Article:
|New technologies AI and 5G will have an impact on cybersecurity / Photo Credit: Andrey Suslov (via Shutterstock)|
The ever-expanding attack surface of IoT makes it attractive for script kiddies and elite nation-state actors, said ELE Times, a news platform covering electronics, technology and the market. Addressing vulnerabilities are even made more complicated due to the shortage of qualified cybersecurity professionals and a confused hype around technologies that aim to safeguard an organization’s network.
“This topic [around the cybersecurity skills gap seems to always be the number one thing people want to talk about with cybersecurity,” said Andrew Howard, Kudelski Security’s chief executive officer. The unemployment rate across nations is less than 4%. Hence, companies seeking to hire people “should ask which types of professionals can they likely attract in the short term” to help reduce cyber risk. To Howard, there’s not a shortage of experienced professionals. In his perspective, companies are struggling to find CISOs (chief information security officer) or lieutenants they can afford due to demand.
The integration of IT and OT is vital in securing IoT. However, this can be daunting since cybersecurity is mainly the focus of IT professionals. But “OT security is in demand now,” Howard stated. Therefore, IT professionals who had careers in industrial fields are recommended to study traditional safety programs inherent in operational technologies. Sean Peasley, a Deloitte Risk and Financial Advisory partner and IoT security veteran, said IT security professionals whose duties transcend to operational technology are expected to employ the same mentality around security. They should also consider potential safety threats that may compromise connected devices in a factory or refinery.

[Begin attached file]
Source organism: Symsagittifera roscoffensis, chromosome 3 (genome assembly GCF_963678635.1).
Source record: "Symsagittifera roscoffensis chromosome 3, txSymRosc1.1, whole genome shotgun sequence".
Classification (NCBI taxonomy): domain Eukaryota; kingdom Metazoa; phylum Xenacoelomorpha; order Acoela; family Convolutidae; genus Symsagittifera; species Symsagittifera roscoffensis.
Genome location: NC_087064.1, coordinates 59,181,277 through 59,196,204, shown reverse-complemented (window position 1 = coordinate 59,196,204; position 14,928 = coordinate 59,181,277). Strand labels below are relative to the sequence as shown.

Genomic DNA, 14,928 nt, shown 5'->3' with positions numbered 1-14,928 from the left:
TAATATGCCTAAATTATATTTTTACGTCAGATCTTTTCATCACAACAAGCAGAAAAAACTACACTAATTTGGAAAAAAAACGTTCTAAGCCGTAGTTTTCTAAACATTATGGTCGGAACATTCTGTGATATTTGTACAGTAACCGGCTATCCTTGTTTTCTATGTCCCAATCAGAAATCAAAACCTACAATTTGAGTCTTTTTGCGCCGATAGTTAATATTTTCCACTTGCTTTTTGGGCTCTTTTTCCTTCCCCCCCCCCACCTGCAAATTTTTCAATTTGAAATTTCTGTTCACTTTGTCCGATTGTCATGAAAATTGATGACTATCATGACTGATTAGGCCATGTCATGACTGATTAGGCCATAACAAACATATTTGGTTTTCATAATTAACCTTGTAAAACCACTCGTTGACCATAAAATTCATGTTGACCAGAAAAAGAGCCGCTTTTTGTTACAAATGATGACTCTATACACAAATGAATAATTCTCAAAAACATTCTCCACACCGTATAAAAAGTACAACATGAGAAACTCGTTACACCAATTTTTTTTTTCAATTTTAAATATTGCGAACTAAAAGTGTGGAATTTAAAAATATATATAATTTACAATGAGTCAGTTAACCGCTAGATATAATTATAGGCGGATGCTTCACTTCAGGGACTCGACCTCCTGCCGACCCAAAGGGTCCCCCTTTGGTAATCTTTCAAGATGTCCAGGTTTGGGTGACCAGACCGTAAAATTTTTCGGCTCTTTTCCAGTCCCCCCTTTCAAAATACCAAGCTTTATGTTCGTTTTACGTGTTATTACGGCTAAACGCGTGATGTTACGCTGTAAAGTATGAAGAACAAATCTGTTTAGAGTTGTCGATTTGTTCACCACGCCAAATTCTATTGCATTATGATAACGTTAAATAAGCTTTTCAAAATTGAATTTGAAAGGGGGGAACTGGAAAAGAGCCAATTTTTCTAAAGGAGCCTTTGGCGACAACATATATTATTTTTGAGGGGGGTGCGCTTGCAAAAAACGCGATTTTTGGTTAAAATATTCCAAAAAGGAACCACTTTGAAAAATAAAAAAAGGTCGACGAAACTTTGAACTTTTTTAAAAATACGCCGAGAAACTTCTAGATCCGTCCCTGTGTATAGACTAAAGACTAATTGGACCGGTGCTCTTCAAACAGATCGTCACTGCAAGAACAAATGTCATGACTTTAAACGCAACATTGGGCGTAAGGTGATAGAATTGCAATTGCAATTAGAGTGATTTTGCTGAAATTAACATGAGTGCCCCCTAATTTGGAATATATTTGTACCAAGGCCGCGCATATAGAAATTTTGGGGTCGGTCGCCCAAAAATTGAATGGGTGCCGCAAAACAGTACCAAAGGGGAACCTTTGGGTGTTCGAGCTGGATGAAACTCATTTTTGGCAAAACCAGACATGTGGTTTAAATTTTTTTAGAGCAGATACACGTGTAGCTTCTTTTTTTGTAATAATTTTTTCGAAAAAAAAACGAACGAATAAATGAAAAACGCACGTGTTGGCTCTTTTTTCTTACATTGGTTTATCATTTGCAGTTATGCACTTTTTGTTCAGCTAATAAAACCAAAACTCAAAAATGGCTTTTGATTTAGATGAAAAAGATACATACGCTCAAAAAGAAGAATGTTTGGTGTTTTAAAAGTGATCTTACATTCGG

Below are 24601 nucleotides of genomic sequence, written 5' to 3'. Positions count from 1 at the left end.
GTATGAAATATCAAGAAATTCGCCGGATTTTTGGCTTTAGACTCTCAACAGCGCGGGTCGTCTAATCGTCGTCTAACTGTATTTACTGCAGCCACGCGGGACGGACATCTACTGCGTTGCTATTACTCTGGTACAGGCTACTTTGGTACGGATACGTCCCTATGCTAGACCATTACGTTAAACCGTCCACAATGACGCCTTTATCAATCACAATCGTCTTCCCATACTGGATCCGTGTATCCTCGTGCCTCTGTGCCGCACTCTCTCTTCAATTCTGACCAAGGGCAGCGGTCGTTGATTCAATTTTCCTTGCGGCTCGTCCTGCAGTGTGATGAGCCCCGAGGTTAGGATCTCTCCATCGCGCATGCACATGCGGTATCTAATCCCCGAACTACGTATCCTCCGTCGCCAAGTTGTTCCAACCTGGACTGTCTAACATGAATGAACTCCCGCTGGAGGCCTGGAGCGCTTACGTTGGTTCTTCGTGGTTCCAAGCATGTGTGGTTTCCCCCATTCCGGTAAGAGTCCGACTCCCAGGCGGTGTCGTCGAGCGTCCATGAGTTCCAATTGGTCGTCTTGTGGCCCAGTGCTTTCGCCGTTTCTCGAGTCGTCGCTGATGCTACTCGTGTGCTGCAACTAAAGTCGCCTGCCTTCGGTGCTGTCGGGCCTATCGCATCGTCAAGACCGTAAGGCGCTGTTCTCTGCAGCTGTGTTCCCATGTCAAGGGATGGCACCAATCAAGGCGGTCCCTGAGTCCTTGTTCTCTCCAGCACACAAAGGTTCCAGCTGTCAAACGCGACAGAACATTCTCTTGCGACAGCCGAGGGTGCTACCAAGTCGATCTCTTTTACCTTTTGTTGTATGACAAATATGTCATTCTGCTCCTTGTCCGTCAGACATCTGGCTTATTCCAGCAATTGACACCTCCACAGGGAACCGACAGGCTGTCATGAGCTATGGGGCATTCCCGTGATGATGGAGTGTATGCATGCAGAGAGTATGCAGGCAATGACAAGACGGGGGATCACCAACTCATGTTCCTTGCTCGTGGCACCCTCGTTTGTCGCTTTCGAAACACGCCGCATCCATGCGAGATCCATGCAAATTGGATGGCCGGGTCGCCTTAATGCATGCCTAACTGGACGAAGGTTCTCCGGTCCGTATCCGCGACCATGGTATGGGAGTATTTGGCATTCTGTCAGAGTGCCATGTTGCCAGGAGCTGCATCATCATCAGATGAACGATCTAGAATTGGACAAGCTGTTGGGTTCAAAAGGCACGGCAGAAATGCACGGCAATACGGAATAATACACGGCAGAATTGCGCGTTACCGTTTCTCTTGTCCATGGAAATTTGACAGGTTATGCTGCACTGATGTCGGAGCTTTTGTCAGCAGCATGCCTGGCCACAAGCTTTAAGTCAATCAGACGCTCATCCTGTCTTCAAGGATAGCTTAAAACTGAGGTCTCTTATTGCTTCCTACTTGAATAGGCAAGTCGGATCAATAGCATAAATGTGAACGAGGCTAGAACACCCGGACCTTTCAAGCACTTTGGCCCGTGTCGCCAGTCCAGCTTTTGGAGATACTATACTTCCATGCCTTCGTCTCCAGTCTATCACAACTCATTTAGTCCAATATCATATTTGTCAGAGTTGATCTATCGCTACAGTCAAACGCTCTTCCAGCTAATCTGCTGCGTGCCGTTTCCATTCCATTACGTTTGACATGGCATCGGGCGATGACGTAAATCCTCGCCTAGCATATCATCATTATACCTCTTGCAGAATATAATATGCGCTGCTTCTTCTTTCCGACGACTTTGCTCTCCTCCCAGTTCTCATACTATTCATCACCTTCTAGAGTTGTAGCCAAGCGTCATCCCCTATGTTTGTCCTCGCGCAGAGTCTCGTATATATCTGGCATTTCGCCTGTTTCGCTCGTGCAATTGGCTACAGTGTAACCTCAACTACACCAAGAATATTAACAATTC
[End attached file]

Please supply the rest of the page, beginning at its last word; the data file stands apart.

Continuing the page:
Organizations are ecstatic about new technologies such as AI and 5G. Howard is skeptical of the term AI. He said he personally struggles with AI, adding “just being able to differentiate what I would consider artificial intelligence, which is machines making independent decisions based on mathematical models versus just smarter software.” Deploying machine learning is still valuable in helping companies to anticipate a security breach. Hence, Peasley encouraged firms to embrace new technologies, incorporating them “with a secure by design approach,” which crosses over development and operations.